Bundle 2: Collisions

Tier 1: What do concussions have to do with physics?

Tier 1: What do concussion have to do with physics?

Objective:

The learner will engage in exploration of concussions and CTE.

Overview:

Student will learn about the story of Zak Easter, who committed suicide at 24 years old after suffering from symptoms of CTE (chronic traumatic encephalopathy) as a result of multiple concussions. Students will spend time doing research to better understand CTE. The teacher should use their discretion if/what should be covered by the students in their research, as well as possibly splitting classes into groups to cover certain parts of the research about CTE. The groups or individuals then come back together as a class to share what they found about CTE as a way to bring together the problem as a whole: concussions occurring in athletes.

Big questions:

Students then investigate the following questions:

  • In high school sports (or athletics in general), when are concussions happening most often and what is the cause?

Standards addressed:

MS-PS2-2
Plan an investigation to provide evidence that the change in an object’s motion depends on the sum of the forces on the object and the mass of the object.
 MS-PS3-1 Construct and interpret graphical displays of data to describe the relationships of kinetic energy to the mass of an object and to the speed of an object.

Tier in depth:

Phenomena: Share with students the story of Zac Easter, as told by his family using the video and article in documentary format by the Des Moines Register. Zac Easter was from Indianola, Iowa and committed suicide at 24 years old after suffering from symptoms of CTE (chronic traumatic encephalopathy) as a result of multiple concussions. Allow students to do some reflection after understanding Zac’s story, then discuss two other well-known stories of CTE victims – Tyler Sash (University of Iowa football player and from Oskaloosa, Iowa, and Mike Webster (former NFL player for the Pittsburgh Steelers and story made famous in the Will Smith movie, Concussion).

Students should do some whole class research first, to determine when concussions happen and in which sports most often. From there, students could be split into groups based on interest (football, cycling, soccer, etc.). Students can create a display of “what we know” about how and why concussions happen, perhaps specifically in the sport they are studying, and support these claims with evidence and reasoning.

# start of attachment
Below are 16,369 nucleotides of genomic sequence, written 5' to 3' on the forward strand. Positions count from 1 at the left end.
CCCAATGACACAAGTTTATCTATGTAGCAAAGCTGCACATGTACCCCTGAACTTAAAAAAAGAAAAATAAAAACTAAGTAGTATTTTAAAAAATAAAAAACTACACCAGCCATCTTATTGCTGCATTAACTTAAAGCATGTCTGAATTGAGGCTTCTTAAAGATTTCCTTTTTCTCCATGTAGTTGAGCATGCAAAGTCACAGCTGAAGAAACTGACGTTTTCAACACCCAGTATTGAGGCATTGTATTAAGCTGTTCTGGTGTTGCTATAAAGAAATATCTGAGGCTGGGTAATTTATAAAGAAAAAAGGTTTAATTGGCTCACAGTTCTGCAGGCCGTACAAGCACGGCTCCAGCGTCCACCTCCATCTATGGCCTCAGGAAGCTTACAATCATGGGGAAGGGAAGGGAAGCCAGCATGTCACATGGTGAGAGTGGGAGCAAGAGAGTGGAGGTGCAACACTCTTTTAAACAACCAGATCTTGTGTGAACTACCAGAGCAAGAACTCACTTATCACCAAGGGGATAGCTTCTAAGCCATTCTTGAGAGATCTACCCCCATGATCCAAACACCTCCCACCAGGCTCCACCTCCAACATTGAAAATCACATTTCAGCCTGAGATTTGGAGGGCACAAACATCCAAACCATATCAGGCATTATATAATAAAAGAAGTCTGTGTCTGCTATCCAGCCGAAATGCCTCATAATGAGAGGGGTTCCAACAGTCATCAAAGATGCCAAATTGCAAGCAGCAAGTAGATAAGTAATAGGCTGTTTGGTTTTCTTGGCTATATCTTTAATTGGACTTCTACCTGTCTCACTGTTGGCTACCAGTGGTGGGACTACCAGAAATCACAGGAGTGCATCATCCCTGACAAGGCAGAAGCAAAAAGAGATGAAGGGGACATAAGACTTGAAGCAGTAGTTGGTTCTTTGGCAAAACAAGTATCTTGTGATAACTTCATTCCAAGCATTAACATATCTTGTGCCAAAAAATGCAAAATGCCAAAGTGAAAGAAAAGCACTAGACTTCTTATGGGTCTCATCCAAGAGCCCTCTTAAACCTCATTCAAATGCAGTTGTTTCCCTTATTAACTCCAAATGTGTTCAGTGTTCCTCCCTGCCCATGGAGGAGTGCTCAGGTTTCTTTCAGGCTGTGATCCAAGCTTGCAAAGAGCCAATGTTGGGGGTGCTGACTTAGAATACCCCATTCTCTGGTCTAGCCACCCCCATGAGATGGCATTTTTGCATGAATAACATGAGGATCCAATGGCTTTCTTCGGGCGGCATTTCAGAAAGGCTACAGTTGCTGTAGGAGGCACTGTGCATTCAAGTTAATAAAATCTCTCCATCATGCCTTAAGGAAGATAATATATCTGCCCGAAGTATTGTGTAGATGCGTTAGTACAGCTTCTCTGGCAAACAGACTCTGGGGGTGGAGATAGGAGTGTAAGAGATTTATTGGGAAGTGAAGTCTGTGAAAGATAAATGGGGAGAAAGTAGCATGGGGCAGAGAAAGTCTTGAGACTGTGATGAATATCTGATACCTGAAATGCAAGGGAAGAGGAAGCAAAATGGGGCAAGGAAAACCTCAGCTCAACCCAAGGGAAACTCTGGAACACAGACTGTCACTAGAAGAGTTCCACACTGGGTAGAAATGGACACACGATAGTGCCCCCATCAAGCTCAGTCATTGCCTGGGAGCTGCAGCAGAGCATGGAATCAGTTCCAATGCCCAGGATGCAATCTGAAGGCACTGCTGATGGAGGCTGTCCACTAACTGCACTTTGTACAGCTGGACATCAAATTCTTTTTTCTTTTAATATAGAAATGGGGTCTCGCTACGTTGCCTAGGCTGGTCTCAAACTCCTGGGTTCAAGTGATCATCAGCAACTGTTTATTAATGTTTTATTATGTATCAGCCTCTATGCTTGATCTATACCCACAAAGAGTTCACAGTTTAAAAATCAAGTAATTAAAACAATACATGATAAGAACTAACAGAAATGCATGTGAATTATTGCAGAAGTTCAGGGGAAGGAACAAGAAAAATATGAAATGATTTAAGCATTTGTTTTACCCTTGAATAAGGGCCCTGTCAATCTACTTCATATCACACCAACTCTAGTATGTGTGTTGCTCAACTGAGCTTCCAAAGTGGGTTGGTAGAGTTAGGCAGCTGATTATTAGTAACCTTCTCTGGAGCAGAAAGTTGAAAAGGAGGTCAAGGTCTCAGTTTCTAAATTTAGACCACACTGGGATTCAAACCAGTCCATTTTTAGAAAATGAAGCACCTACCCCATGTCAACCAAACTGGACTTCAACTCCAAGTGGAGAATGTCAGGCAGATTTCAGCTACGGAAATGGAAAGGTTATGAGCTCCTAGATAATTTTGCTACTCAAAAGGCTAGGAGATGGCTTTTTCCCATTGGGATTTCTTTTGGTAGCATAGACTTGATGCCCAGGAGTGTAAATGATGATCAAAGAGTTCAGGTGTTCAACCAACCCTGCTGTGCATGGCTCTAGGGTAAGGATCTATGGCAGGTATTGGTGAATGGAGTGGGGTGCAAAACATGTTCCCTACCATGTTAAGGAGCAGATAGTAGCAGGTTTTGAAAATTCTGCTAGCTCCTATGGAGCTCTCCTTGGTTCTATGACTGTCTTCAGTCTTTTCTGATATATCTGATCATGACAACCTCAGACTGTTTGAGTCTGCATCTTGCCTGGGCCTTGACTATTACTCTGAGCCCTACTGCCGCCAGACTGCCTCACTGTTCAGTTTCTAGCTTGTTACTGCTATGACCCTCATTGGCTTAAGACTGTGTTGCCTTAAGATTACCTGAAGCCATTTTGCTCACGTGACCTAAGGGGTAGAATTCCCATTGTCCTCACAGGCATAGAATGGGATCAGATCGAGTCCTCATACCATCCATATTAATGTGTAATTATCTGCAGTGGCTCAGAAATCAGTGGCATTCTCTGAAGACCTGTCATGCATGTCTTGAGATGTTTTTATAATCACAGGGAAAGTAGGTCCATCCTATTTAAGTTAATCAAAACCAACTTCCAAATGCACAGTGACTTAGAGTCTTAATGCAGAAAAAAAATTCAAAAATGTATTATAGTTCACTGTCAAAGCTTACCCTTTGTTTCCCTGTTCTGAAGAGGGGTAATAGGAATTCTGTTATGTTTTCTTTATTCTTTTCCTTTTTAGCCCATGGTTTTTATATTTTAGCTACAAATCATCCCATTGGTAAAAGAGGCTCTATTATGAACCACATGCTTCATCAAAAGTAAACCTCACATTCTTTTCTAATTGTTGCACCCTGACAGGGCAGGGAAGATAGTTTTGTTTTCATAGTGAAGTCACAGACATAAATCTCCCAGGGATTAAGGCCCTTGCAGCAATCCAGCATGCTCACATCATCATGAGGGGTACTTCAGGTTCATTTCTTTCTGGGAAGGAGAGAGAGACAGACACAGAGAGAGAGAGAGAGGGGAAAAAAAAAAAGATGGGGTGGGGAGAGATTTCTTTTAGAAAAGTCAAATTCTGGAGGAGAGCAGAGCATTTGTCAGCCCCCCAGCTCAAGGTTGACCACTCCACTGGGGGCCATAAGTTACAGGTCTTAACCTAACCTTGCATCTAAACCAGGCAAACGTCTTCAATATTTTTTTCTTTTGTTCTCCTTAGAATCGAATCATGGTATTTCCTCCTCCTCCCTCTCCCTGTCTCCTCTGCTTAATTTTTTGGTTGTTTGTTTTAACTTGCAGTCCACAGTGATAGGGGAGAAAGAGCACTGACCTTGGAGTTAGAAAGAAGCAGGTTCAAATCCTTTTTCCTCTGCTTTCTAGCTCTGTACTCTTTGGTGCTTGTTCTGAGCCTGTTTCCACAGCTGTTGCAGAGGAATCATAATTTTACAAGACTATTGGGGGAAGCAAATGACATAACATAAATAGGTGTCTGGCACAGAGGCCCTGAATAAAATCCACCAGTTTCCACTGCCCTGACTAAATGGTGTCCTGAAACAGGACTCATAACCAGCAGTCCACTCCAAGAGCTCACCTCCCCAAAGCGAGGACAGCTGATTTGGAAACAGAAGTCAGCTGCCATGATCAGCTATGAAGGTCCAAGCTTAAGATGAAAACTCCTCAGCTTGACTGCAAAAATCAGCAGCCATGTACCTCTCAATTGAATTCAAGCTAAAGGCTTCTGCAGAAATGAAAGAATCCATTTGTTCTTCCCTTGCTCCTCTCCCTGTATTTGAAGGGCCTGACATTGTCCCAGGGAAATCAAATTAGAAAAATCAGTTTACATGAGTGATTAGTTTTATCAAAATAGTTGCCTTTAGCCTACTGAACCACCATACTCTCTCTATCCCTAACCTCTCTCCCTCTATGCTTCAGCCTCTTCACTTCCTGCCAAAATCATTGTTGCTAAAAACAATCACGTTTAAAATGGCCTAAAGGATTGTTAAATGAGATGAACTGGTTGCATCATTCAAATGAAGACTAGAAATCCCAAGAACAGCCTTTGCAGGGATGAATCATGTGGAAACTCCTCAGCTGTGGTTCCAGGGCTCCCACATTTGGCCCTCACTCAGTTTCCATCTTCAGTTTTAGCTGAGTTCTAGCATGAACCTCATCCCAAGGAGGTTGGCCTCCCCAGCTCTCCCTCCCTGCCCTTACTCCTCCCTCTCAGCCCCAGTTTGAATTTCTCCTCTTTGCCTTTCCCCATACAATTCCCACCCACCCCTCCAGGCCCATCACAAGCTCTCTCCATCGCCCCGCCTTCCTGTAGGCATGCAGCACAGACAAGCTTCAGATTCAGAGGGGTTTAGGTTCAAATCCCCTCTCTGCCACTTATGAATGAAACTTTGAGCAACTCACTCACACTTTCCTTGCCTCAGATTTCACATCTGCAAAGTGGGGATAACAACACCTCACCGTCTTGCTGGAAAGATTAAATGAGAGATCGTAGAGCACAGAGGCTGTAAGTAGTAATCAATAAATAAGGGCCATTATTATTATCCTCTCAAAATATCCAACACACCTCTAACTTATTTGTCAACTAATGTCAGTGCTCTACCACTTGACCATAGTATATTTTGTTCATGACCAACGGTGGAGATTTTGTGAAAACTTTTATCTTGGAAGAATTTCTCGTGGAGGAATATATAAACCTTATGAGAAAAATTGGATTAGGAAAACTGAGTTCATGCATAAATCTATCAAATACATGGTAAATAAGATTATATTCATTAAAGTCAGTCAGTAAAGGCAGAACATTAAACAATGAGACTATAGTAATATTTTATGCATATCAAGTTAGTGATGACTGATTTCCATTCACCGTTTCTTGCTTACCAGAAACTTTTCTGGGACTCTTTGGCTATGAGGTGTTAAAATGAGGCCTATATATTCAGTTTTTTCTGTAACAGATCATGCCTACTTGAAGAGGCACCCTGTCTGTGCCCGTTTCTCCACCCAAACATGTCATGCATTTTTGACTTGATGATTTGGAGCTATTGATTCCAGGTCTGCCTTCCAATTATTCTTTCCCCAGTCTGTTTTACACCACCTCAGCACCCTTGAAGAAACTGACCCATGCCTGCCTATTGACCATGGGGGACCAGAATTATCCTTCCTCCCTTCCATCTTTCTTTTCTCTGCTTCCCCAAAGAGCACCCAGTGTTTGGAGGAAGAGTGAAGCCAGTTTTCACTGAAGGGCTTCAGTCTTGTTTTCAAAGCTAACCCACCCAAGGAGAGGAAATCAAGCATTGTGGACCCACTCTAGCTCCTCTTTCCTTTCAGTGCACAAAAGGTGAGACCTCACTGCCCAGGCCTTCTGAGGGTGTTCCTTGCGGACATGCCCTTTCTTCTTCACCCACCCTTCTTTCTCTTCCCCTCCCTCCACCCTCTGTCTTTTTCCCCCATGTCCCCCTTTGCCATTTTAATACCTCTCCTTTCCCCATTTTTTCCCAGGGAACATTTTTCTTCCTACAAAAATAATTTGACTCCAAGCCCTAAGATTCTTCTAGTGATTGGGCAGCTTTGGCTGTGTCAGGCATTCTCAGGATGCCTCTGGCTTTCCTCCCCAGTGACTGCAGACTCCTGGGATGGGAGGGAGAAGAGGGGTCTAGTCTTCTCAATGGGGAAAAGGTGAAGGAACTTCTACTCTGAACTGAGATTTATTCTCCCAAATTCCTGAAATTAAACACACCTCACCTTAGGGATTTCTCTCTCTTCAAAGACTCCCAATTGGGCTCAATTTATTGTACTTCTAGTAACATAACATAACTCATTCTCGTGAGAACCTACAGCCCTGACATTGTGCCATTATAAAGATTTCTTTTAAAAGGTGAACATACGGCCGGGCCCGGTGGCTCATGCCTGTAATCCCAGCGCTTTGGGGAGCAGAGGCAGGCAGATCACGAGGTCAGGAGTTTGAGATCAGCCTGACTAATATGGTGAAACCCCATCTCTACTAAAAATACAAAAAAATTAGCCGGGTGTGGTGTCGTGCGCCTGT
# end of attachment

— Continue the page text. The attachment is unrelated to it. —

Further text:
MS-PS2-2: Students develop questions based on their prior research that lead them towards developing an investigation of why concussions are happening, using Newton’s first and second laws. These investigations should be designed to determine the relationship between the motion of an object (dependent variable – most likely the athlete) and the sum of the forces acting on it (independent variable). These investigations allow students to develop an explanation of a cause and effect relationship used to predict the motion of the object (dependent variable) and the sum of the forces acting on it (independent variable).

MS-PS3-1: To further expand their investigations, students should construct and interpret graphical displays of data to describe the relationship of kinetic energy to the mass of an object and to the speed of an object. Students would want to create or gather data based on their sport of study. Data can be simulated and collected using the PhET Collision Lab. Students should include in their explanation of their investigation how the kinetic energy of an object is proportional to the mass of the moving object and grows with the square of its speed.

Discussion of Results: Students should share findings and graphs with their peers and teacher. Class discussions can occur to clear up any misconceptions and allow for class agreement on why concussions occur, according to Newton’s first and second laws, as well as the relationship between kinetic energy and the mass and speed of an object. Evidence for student findings should emphasize Newton’s laws, as well as quantitative data from graphs of simulation results.

Nature of Science: Before moving on, the teacher should take time to discuss with students how the examples of Sir Isaac Newton and the scientists studying CTE, as well as their own investigations demonstrate how science is a human endeavor. Scientists and engineers are guided by habits of mind such as intellectual honesty, tolerance of ambiguity, skepticism and openness to new ideas. Students read about how Sir Isaac Newton was guided by habits of mind that supported him in discovering the motion of an object is determined by the sum of the forces acting on it. Furthermore, students then can use the same discussion from Newton and apply it to today’s scientists studying CTE. How are they models of or not of intellectual honesty, tolerance of ambiguity, skepticism and openness to new ideas?

Optional- Primary vs. Secondary Sources: Students could examine the differences in primary vs. secondary sources of information and data when doing research for an investigation. An example of this is the KCCI news story on July 26, 2017 about a new study about CTE being released. The primary source is the actual study of CTE from Boston University’s CTE Center by neuropathologist Dr. Ann McKee.

Resources:

Included in Part 1, 2, or 3

Supplemental to Part 1, 2, or 3

Experts:

 

Solutions:

 

 

 

 

Prepared By Hallie Edgerly (ADM Middle School) and Courtney Van Wyk (Pella Christian Middle School)

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